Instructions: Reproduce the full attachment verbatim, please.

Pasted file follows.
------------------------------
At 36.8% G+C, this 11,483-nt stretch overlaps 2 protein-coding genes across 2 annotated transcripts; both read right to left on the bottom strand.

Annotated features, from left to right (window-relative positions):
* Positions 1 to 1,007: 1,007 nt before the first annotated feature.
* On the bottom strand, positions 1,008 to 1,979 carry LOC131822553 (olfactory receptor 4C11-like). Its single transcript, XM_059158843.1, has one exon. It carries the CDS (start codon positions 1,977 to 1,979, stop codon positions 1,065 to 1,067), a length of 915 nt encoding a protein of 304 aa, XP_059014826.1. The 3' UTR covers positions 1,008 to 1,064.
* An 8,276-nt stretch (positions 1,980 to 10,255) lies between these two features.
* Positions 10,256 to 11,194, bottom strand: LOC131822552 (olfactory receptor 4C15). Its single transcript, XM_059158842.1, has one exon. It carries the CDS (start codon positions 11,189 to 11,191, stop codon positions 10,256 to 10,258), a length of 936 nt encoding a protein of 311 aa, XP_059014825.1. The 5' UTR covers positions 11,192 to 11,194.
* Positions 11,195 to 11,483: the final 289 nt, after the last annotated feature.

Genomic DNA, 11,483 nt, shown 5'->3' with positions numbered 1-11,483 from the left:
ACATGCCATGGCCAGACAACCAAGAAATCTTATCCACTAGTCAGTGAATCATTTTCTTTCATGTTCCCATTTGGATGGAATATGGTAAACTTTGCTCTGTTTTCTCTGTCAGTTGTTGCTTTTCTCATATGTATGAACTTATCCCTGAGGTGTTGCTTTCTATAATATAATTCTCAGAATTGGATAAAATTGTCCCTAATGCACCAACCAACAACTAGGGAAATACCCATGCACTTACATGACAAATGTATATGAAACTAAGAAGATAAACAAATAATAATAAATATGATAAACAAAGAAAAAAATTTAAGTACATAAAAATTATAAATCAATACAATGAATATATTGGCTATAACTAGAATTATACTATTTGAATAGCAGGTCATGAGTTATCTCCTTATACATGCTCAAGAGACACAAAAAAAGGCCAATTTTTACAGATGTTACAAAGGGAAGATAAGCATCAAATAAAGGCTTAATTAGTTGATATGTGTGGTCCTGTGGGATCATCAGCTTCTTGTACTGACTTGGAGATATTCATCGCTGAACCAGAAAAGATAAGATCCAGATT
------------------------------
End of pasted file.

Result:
At 36.8% G+C, this 11,483-nt stretch overlaps 2 protein-coding genes across 2 annotated transcripts; both read right to left on the bottom strand.

Annotated features, from left to right (window-relative positions):
* Positions 1 to 1,007: 1,007 nt before the first annotated feature.
* On the bottom strand, positions 1,008 to 1,979 carry LOC131822553 (olfactory receptor 4C11-like). Its single transcript, XM_059158843.1, has one exon. It carries the CDS (start codon positions 1,977 to 1,979, stop codon positions 1,065 to 1,067), a length of 915 nt encoding a protein of 304 aa, XP_059014826.1. The 3' UTR covers positions 1,008 to 1,064.
* An 8,276-nt stretch (positions 1,980 to 10,255) lies between these two features.
* Positions 10,256 to 11,194, bottom strand: LOC131822552 (olfactory receptor 4C15). Its single transcript, XM_059158842.1, has one exon. It carries the CDS (start codon positions 11,189 to 11,191, stop codon positions 10,256 to 10,258), a length of 936 nt encoding a protein of 311 aa, XP_059014825.1. The 5' UTR covers positions 11,192 to 11,194.
* Positions 11,195 to 11,483: the final 289 nt, after the last annotated feature.

Genomic DNA, 11,483 nt, shown 5'->3' with positions numbered 1-11,483 from the left:
ACATGCCATGGCCAGACAACCAAGAAATCTTATCCACTAGTCAGTGAATCATTTTCTTTCATGTTCCCATTTGGATGGAATATGGTAAACTTTGCTCTGTTTTCTCTGTCAGTTGTTGCTTTTCTCATATGTATGAACTTATCCCTGAGGTGTTGCTTTCTATAATATAATTCTCAGAATTGGATAAAATTGTCCCTAATGCACCAACCAACAACTAGGGAAATACCCATGCACTTACATGACAAATGTATATGAAACTAAGAAGATAAACAAATAATAATAAATATGATAAACAAAGAAAAAAATTTAAGTACATAAAAATTATAAATCAATACAATGAATATATTGGCTATAACTAGAATTATACTATTTGAATAGCAGGTCATGAGTTATCTCCTTATACATGCTCAAGAGACACAAAAAAAGGCCAATTTTTACAGATGTTACAAAGGGAAGATAAGCATCAAATAAAGGCTTAATTAGTTGATATGTGTGGTCCTGTGGGATCATCAGCTTCTTGTACTGACTTGGAGATATTCATCGCTGAACCAGAAAAGATAAGATCCAGATT